The article is based on work done by Arthur Aron 20 years ago in which Aron created an experiment to see if he could script a set of ever deepening, and ever more vulnerable questions, followed by four minutes of eye contact, to get people to fall in love.
In her story, Catron decided to give it a shot, and she did fall in love (although she admits there was attraction there to begin with).
I wonder if established couples could go through these 36 questions and rekindle or enhance their love. So please give it a try, and let me know how it goes.
All of this reminds me of a powerful exercise I did in high school called "A Dyadic Encounter." This was in a weekend humanities class at Community High School in Ann Arbor, MI in 1976. We were handed a small mimeographed booklet to use with a partner.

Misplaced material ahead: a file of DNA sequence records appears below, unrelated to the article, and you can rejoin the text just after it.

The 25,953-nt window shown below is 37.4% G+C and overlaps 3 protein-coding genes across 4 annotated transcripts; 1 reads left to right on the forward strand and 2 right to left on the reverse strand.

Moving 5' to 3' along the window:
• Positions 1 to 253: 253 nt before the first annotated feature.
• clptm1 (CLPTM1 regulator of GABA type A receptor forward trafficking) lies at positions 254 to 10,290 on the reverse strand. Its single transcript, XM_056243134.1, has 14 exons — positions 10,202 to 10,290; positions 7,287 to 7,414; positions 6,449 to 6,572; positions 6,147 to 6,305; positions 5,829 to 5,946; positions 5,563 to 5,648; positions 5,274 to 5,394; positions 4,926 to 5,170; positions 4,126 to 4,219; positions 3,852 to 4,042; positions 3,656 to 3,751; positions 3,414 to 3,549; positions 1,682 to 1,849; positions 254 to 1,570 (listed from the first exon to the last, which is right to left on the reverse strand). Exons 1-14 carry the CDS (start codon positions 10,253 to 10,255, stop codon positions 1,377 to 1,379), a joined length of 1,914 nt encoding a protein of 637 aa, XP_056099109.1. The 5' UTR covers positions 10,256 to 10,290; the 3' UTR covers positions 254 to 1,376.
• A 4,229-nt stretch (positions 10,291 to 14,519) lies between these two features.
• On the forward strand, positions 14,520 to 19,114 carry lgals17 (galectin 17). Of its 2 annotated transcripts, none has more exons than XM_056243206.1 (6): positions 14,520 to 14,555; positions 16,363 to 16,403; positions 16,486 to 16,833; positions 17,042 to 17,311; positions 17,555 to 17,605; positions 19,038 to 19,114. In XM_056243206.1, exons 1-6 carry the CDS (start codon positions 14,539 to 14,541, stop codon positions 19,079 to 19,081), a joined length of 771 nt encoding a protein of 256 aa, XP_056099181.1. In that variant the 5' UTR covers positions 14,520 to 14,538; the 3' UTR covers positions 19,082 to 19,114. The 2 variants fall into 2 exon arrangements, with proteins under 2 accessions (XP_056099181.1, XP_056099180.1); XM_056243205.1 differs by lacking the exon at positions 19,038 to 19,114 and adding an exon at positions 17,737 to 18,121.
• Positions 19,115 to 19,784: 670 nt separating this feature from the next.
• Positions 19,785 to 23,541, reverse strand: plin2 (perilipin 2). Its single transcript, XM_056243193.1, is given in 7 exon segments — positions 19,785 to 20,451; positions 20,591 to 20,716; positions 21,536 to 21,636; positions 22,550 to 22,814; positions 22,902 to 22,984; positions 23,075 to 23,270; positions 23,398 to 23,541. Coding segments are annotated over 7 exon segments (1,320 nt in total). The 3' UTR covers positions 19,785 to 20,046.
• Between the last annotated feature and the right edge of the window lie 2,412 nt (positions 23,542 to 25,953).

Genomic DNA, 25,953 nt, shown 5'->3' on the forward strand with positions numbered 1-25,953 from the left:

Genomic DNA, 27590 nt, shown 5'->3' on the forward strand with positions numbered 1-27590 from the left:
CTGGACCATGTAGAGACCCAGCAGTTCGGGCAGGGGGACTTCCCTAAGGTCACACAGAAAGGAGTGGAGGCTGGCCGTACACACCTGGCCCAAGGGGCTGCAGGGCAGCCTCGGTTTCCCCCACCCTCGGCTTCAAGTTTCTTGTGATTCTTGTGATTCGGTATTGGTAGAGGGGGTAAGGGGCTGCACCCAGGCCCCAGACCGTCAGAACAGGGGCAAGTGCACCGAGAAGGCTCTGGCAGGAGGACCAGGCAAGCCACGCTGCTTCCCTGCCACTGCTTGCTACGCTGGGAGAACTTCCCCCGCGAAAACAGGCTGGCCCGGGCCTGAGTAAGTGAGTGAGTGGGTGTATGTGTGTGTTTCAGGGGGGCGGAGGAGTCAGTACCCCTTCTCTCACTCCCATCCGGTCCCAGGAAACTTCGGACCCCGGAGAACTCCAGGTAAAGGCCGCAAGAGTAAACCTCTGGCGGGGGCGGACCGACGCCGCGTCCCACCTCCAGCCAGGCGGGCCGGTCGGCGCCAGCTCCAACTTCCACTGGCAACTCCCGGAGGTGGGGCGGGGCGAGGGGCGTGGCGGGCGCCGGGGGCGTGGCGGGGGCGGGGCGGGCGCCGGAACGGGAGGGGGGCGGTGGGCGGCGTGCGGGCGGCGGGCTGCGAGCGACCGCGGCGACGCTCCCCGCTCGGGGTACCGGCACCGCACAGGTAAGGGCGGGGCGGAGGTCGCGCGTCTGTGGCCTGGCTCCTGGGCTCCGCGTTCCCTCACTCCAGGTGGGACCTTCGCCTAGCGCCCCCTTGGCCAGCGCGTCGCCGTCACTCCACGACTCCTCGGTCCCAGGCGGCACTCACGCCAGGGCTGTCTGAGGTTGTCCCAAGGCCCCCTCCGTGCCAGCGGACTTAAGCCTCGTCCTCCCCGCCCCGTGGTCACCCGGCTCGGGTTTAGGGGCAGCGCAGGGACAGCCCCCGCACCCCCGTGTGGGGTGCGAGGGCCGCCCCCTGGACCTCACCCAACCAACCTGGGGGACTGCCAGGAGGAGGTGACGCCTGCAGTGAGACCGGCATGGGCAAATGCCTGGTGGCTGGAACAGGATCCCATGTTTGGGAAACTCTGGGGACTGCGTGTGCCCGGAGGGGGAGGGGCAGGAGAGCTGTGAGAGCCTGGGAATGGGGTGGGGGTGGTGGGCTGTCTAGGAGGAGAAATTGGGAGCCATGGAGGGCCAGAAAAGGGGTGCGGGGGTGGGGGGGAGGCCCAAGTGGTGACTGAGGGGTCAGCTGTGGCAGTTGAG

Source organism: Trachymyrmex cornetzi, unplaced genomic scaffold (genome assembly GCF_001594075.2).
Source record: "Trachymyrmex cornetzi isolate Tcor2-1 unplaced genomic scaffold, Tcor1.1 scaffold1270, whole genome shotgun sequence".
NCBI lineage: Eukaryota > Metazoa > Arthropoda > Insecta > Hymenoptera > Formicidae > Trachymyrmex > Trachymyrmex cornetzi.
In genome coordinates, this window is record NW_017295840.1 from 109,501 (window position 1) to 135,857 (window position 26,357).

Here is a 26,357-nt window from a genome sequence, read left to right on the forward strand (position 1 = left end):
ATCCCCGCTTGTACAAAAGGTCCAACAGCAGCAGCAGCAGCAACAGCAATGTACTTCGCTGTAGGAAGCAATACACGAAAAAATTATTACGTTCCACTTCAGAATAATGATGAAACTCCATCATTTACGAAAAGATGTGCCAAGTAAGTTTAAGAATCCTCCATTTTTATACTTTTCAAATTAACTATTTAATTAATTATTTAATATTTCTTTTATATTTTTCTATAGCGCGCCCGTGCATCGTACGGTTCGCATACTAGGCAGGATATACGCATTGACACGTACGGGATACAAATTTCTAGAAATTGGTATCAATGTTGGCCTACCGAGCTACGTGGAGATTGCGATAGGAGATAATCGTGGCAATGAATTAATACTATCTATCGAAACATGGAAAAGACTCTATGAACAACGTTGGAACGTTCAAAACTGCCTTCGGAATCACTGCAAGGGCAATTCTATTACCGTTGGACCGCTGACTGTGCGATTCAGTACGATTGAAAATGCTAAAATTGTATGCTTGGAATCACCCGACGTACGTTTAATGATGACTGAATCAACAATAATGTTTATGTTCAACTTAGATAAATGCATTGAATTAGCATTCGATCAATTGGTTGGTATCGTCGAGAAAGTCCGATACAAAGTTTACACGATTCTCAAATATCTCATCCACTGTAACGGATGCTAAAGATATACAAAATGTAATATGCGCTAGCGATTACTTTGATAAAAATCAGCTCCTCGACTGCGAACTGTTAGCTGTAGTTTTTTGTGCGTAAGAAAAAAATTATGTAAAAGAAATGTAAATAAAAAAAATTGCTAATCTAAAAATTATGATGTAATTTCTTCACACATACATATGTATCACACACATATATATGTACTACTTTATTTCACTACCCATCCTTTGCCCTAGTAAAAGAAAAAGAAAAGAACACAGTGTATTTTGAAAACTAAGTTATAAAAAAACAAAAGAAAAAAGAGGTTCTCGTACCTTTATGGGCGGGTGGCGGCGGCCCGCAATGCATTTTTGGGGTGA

Amazingly, my husband still has one of the Dyadic Encounter booklets from the time we met. The booklet has no author, date, or institution listed on it, so I am unable to site the material beyond what I've stated here. (If you know who wrote this, please let me know.) [See Laura's comment, below, her parents John and Johanna Jones wrote A Dyadic Encounter.
As with Aron's questions, A Dyadic Encounter builds intimacy, vulnerability, and trust between two people. It is designed to help people get to know each other, and therefore can be used by those who want to know someone better. I think couples need to get to know each other better ? again ? at times.
My husband and I did A Dyadic Encounter a year or two after high school. We were already good friends (not sweethearts), and it definitely helped us become closer friends.
I am going to post A Dyadic Encounter on my site, to retain publishing guidelines. You can go through the process with your beloved (or on dates).